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Areas of Differentiation

1. Definition / Characterization

It is a rare disease of the arteries and veins in the extremities. In Buerger's disease, blood vessels become inflamed, swell and can become blocked with blood clots. Tobacco use; chronic gum disease Inflammation occurs, and the vessels are prone to spasms and constriction. Inflammatory lesions appear in healthy isolated segments of normal vessels walls, which often occlude blood flow. Scarring, fibrosis, and thrombophlebitis occur, which develops into adhering of the vessels and nerves. Soft tissue and skin cells experience hypoxia, which leads to anoxia and tissue necrosis. Nail beds thicken, and peripheral pulses become weak and thread. As Buergers disease progresses, pain occurs due to tissue death. Skin sloughs, ulcers form, and the extremity is at risk for gangrene. Pain (claudication type pain); cold sensitivity with color changes; various types of lower extremity paresthesias; pulsations in the posterior tibial and dorsalis pedis arteries are weak or absent; in advanced cases,extremeties may be abnormally red or cyanotic. Blood tests; Allens Test; Angiogram; X-ray NURSING CARE: Smoking cessation must be clearly and unequivocally conveyed to the client and family. Information about programs to promote abstinence from tobacco should be provided. Teach client to avoid exposure to cold MEDICAL CARE: Calcium-channel blocker Amputation, if infection or gangrene occurs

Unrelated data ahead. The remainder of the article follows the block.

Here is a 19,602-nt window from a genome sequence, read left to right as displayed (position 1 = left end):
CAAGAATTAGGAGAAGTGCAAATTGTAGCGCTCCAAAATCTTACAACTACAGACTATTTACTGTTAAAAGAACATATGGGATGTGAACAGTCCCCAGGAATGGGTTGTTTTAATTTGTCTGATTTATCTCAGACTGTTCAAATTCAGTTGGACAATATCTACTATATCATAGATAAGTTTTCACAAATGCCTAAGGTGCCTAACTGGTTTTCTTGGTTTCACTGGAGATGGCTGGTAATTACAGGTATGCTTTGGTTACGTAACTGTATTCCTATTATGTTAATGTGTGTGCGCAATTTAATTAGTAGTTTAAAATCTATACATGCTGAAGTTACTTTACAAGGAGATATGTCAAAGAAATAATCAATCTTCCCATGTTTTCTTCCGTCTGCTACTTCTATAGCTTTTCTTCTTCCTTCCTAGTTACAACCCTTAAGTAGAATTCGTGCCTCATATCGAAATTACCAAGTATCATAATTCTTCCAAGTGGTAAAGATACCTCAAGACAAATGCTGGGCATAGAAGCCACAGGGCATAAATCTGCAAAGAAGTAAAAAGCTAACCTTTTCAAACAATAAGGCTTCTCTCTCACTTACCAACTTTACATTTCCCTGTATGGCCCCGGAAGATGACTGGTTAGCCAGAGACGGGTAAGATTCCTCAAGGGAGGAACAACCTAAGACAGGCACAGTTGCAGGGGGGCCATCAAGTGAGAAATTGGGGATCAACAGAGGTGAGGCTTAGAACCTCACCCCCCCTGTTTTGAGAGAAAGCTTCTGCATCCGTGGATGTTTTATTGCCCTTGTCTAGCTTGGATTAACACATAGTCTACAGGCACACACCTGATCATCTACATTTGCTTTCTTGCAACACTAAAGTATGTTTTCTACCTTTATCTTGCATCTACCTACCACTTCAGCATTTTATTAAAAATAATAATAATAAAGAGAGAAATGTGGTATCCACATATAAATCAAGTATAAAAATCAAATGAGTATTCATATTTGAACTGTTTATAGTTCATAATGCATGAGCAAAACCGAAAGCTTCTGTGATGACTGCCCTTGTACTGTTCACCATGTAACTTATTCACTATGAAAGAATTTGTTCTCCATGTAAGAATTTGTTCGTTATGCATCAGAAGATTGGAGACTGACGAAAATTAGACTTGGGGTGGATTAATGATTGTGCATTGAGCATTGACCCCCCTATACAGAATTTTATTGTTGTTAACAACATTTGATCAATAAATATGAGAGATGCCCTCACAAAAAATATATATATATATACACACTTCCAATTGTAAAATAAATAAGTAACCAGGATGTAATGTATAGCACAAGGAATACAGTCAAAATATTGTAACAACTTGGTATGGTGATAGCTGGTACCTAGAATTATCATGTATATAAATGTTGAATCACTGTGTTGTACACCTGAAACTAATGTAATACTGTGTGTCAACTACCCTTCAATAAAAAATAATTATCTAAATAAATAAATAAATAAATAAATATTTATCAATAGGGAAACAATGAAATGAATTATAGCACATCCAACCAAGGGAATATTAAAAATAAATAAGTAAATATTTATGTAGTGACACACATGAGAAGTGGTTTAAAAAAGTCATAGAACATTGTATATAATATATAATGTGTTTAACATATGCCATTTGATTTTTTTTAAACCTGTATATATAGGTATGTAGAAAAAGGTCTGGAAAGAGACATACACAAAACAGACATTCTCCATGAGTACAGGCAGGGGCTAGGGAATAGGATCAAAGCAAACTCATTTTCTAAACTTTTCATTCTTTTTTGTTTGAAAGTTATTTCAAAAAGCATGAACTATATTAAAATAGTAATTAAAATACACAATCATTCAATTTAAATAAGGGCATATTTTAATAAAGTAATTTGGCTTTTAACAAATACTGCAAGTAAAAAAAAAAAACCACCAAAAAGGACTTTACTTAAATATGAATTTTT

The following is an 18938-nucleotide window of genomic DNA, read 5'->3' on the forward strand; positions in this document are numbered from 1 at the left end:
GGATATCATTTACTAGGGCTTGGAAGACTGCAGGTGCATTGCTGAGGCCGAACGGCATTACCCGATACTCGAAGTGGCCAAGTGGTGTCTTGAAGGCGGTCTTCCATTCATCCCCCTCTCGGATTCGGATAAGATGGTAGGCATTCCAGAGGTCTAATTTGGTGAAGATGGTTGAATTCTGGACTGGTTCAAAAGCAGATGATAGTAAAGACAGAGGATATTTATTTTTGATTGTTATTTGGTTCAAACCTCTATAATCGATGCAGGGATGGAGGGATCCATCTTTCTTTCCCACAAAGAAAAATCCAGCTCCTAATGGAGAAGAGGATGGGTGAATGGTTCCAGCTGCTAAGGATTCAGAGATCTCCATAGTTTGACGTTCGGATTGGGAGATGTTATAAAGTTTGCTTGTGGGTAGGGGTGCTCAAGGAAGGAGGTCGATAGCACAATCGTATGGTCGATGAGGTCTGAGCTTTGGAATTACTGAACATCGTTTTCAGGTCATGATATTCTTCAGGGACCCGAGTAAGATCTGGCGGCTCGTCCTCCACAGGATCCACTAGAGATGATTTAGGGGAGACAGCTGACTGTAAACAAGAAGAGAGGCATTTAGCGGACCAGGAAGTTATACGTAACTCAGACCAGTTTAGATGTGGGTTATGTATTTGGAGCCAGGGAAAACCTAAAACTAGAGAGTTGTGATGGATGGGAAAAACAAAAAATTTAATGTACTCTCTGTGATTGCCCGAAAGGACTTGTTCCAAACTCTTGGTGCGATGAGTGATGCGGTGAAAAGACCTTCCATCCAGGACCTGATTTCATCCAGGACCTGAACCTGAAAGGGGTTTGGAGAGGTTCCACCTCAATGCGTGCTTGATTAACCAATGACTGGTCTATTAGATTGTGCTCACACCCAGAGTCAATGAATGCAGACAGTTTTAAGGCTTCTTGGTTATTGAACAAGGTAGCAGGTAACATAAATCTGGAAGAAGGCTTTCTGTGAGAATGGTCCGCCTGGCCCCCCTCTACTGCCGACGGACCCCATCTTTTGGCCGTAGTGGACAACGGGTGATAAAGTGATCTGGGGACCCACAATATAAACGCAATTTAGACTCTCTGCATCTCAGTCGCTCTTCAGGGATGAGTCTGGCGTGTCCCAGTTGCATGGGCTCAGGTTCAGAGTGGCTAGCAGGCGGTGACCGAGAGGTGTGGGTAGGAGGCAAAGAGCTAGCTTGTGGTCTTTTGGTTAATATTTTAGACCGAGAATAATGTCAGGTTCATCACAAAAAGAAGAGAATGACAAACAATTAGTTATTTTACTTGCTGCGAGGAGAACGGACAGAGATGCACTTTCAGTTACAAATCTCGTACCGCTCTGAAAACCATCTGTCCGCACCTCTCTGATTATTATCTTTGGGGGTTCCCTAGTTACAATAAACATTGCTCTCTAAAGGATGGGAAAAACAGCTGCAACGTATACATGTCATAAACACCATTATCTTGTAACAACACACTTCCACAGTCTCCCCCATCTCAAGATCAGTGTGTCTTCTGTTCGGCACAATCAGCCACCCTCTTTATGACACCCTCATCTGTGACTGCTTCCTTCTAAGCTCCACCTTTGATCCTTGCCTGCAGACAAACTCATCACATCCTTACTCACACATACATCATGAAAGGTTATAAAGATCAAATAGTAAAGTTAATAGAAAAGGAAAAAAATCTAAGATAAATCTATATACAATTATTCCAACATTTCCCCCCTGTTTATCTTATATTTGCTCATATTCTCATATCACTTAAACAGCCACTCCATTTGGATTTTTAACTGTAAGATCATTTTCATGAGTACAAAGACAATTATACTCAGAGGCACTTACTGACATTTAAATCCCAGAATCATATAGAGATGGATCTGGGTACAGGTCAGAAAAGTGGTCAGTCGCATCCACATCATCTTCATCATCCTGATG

Condition in which the small arteries and arterioles constrict in response to various stimuli. This can be induced by cold, nicotine, caffeine, and stress. Age, gender, environment, family history, associated diseases (e.g., scleroderma and lupus), exposure to certain substances Generally unilateral and affecting only one or two digits. Symptoms may result from a defect in basal heat production that eventually decreases the ability of cutaneous vessels to dilate.

2. Risk Factors

3. Pathophysiology

4. Manifestations

Classic color changes in the hands in response to cold or stress; cold fingers and toes; numb, prickly feeling or stinging pain upon warming or relief of stress

5. Diagnostic Test/s 6. Collaborative Care

Antinuclear antibodies test; erythrocyte sedimentation rate; NURSING CARE: Advise the client to stay warm; Teach the client to warm up a cold car before driving Encourage client to limit caffeine or chocolate intake Inform to stop smoking to control the disease Teach client about stress management programs; Educate client about any prescribed medications MEDICAL CARE: Muscle relaxants Calcium antagonists (e.g, Nifedipine)

Source: th Medical-Surgical Nursing by Joyce M. Black and Jane Hokanson Hawks, Volume 2, 8 Edistion, p.1331